BBC Homepage World Service Education
BBC Homepagelow graphics version | feedback | help
BBC News Online
 You are in: UK
Front Page 
Northern Ireland 
UK Politics 
Talking Point 
In Depth 
Thursday, 15 June, 2000, 05:00 GMT 06:00 UK
Papers mourn Match of the Day

The extent to which Match of the Day has worked its way into the national psyche is shown clearly by the massive coverage given to the BBC's loss of premier league television highlights to ITV.

Among the leading mourners are some of the Match of the Day team themselves.

Writing in The Mirror, Mark Lawrenson compares the loss of the programme to "a death in the family at the BBC".

In the Daily Express, Alan Hansen laments that "a national institution has been lost and everyone is gutted".

Echoing his famous commentary of England's match winning goal against Germany in 1966 , Kenneth Wolstenholme tell The Independent: "Oh dear. It really is all over isn't it?"

The Guardian observes that 36 years of history could not compete with a 21m shortfall in the BBC bid.

Saturdays will never be the same again and no matter how hard ITV tries, the paper doubts that the magic of Match of the Day can be recreated.

And it says that nothing ITV can offer will compensate for the loss of that famous theme tune.

Writing in The Times, Raymond Snoddy says that the biggest winners from the bidding war for the football television rights are the Premier League clubs, while the biggest losers are the satellite and cable viewers who will have to supply the cash to pay for the deal.


The Daily Mail is among several papers to report how the pregnant Conservative MP, Julie Kirkbride, woke up to find a knife-wielding burglar in her bedroom.

Describing the incident as "every woman's worst nightmare", she tells the paper that she pulled the sheets around herself and screamed until he ran out of her Westminster home.

Mugabe's next target

After seizing white-owned farms, the Independent says that Robert Mugabe's next target is to nationalise British and other foreign mining companies in Zimbabwe.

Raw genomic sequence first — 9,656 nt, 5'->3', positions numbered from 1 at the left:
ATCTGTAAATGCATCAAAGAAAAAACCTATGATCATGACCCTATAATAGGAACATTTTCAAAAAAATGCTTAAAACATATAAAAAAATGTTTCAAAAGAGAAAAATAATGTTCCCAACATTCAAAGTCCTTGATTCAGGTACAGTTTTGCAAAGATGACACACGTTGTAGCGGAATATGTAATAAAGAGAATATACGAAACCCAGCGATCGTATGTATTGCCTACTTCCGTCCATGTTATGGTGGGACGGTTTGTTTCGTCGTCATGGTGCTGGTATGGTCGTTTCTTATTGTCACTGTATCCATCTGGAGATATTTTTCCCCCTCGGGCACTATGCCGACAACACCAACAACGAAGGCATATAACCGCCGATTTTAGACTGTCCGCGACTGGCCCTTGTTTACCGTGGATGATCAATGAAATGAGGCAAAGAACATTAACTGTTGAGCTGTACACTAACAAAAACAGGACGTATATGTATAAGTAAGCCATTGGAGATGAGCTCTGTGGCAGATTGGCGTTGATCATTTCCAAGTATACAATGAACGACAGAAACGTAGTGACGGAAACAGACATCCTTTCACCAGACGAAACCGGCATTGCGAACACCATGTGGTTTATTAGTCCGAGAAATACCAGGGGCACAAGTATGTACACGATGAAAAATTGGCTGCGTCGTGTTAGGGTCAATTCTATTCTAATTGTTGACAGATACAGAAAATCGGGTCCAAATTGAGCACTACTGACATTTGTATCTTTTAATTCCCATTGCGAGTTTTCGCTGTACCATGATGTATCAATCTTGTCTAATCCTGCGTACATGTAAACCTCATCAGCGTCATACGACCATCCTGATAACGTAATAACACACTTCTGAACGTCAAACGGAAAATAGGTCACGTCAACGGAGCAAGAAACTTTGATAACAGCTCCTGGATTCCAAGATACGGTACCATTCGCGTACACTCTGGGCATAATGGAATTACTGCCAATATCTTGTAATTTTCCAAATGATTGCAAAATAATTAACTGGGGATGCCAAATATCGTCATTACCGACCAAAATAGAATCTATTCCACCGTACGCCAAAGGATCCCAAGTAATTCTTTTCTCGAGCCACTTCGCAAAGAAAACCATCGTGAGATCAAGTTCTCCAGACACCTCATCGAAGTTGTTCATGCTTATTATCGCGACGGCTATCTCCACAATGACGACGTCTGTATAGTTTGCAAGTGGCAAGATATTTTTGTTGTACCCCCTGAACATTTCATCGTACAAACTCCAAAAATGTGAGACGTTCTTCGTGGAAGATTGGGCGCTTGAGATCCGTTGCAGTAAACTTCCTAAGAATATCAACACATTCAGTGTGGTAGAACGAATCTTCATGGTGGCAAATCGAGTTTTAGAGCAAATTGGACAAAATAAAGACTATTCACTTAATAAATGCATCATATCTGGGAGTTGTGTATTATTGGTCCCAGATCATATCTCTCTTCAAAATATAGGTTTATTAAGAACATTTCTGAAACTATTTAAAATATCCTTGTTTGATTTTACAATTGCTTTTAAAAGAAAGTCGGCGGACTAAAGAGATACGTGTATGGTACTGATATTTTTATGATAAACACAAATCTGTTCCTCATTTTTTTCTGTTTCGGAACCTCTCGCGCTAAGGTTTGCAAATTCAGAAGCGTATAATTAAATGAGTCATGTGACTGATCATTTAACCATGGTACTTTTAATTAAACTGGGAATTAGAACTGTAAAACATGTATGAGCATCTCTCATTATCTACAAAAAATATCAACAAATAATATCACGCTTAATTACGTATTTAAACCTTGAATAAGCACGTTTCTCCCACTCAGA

The paper prints an interview with the Zimbabwean president, and says that it shows his anachronistic anti-colonialism and rancid reverse racism.

The Times - in its leader column - accuses Mr Mugabe of abandoning any pretence that this month's elections will be free and fair.

School run

The Daily Telegraph highlights a study which suggests that parents using cars for the "school run" are being blamed unfairly for traffic congestion.

Researchers at the University of Westminster found that parents dropping off children accounted for only 8% of peak-time mileage, rather than the 20% attributed by the government.

Living longer

The Independent reports that by the year 2050, life expectancy in Britain is projected to rise to nearly 84, while in Japan it will be close to 91.

Researchers in America say that the trend towards living longer will mean that those in work will have to support a much larger elderly population.

Evolution reversed

But although we are expected to live longer, the Sun and the Mirror point out that modern life is giving us hunched, forward sloping shoulders and pot bellies.

A study of men by Nottingham Trent University found that 20 years of high-tech living has put evolution into reverse.

Now the upright posture characteristic of homo sapiens is beginning to change back to the stooped gait of our ape ancestors.

The papers say we spend too much time hunched over computers and slumped in front of the TV.

Search BBC News Online

Advanced search options
Launch console
Links to more UK stories are at the foot of the page.

E-mail this story to a friend

Links to more UK stories